Dubious historical resources/Talk

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Please feel free to add to this collection... sjc

WHAT a nice idea, Steve. I've already added one. I hope you've linked it to the history homepage! --MichaelTinkler

Yes, it was on my list, and also to the History standards page. sjc


"Dubious historical resources": Speaking as a layperson here ... Almost anything related to King Arthur. Almost anything related to history of Asian martial arts; ninja, Shaolin Temple, etc., etc.

Yes, I think that probably goes without saying. But some of the Arthurian stuff, for example, if handled correctly can be very revealing of the mores of the times as "unwitting testimony" e.g. Gawain and the Green Knight says quite a lot about mediaeval attitudes towards sin and guilt. What I think we're really trying to get at here, though, is the stuff which some historians tend to cite without comment and which (usually) is purported to be primary source material but is usually (at best) second hand, i.e. stuff masqueraded as authoratitive which isn't. sjc


tacitus! why didn't I think of that, since we kept writing and rewriting qualifiers on every use of him! --MichaelTinkler


Isn't this a matter of opinion? It really has no purpose in an encyclopedia --- those works mentioned here seem to have an ideological motive behind them. No writing, especially ancient, can be taken without a critical outlook. -- AnonUser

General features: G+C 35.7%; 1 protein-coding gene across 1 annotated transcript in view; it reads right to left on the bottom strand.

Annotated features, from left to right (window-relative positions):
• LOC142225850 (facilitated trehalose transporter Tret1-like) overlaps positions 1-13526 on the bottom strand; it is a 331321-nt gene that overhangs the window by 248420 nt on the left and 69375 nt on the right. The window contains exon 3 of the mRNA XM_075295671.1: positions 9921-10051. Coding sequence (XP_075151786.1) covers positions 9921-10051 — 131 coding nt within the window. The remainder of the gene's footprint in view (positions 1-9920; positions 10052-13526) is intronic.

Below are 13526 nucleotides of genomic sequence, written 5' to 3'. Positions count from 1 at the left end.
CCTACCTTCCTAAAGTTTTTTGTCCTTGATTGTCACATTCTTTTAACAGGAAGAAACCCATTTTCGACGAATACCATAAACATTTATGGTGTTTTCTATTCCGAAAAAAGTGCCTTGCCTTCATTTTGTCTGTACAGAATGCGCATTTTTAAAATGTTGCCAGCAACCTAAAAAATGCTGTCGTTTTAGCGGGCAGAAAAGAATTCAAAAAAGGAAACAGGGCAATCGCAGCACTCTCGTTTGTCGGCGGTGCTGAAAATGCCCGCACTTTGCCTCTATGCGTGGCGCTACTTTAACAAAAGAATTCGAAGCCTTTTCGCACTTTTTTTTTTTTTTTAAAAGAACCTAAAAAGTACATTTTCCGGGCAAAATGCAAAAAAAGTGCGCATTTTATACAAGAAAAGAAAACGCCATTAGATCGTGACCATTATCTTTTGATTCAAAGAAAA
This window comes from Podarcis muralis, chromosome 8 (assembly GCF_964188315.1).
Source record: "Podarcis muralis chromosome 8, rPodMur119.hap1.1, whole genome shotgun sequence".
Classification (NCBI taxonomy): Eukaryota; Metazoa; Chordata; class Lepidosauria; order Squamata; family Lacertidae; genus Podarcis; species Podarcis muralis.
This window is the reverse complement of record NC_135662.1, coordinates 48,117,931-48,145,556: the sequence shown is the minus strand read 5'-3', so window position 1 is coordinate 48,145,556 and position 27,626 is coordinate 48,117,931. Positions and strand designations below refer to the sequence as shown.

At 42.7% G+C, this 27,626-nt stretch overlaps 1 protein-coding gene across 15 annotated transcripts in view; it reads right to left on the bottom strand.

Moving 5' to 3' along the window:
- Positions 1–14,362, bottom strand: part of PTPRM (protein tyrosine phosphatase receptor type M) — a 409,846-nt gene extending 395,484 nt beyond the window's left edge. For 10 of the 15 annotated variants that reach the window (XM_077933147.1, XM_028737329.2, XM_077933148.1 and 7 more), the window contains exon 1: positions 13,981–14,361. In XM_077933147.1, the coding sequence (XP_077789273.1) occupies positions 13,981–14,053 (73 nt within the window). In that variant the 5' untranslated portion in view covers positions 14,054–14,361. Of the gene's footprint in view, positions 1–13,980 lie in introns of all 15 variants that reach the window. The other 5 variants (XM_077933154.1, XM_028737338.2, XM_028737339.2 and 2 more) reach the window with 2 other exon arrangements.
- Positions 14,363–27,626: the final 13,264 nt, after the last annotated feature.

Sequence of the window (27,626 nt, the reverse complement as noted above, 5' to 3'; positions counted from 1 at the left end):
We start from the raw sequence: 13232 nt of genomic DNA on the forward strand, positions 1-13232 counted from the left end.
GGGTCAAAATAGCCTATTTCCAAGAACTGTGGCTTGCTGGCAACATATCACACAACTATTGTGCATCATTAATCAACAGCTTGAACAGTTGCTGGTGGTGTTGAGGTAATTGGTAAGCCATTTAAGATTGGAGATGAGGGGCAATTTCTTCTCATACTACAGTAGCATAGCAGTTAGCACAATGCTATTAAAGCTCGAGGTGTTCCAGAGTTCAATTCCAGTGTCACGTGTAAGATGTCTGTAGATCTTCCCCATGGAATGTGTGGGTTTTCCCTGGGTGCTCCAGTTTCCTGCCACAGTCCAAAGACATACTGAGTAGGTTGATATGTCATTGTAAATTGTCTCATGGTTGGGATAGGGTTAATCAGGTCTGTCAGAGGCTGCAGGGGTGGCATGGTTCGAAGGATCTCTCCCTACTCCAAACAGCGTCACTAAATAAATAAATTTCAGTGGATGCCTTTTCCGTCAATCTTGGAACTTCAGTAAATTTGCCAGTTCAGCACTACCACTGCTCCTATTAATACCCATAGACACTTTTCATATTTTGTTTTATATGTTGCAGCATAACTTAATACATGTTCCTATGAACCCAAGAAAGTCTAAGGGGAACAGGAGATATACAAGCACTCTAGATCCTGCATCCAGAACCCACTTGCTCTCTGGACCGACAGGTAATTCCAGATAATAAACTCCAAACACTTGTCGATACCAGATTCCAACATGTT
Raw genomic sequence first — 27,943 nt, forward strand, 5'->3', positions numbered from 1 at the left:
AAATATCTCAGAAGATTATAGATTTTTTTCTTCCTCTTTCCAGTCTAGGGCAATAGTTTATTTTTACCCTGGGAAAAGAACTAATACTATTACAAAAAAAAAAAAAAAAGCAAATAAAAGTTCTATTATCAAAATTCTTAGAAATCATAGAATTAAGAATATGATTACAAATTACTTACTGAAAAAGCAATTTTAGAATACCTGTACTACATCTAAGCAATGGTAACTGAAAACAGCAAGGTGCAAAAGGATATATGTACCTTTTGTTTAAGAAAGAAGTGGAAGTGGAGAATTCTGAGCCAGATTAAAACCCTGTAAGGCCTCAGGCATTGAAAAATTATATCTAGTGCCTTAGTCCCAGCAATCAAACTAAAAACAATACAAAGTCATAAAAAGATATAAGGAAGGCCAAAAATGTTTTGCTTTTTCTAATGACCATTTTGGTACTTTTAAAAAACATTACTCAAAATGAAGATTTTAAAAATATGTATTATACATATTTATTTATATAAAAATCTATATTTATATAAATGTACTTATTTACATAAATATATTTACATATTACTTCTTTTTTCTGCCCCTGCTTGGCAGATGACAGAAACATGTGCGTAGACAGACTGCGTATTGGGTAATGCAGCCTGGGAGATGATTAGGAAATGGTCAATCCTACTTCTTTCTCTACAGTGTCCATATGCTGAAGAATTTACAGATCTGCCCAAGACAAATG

Hi, AnonUser, I think what we're really flagging up here is op.cits. which we need to look at very carefully when we see them in use as a justification. Of course, most historians are deeply cynical (kind of goes with the territory), and, furthermore, some have their own agendas (I have a few of my own). It is really a question of scale, and the purpose of the article here is to alert the reader to particularly contentious resources. I also envisage that we can use it as a kind of meta-article in its own right to discuss and frame particular responses to particular problems. I would also add that contemporary writing, as much, if not more, than ancient writing, should also be carefully scrutinised. sjc

I agree with Mr. Callaway. One of the challenges I regularly encounter both here and when teaching is that few non-historians have ever been taught to look at historical sources critically, nor to use other sources (literature, art, etc.) as historical documents. I think this page could end up being a very important section of Historiography -- but I also like it being here as a reference page...J Hofmann Kemp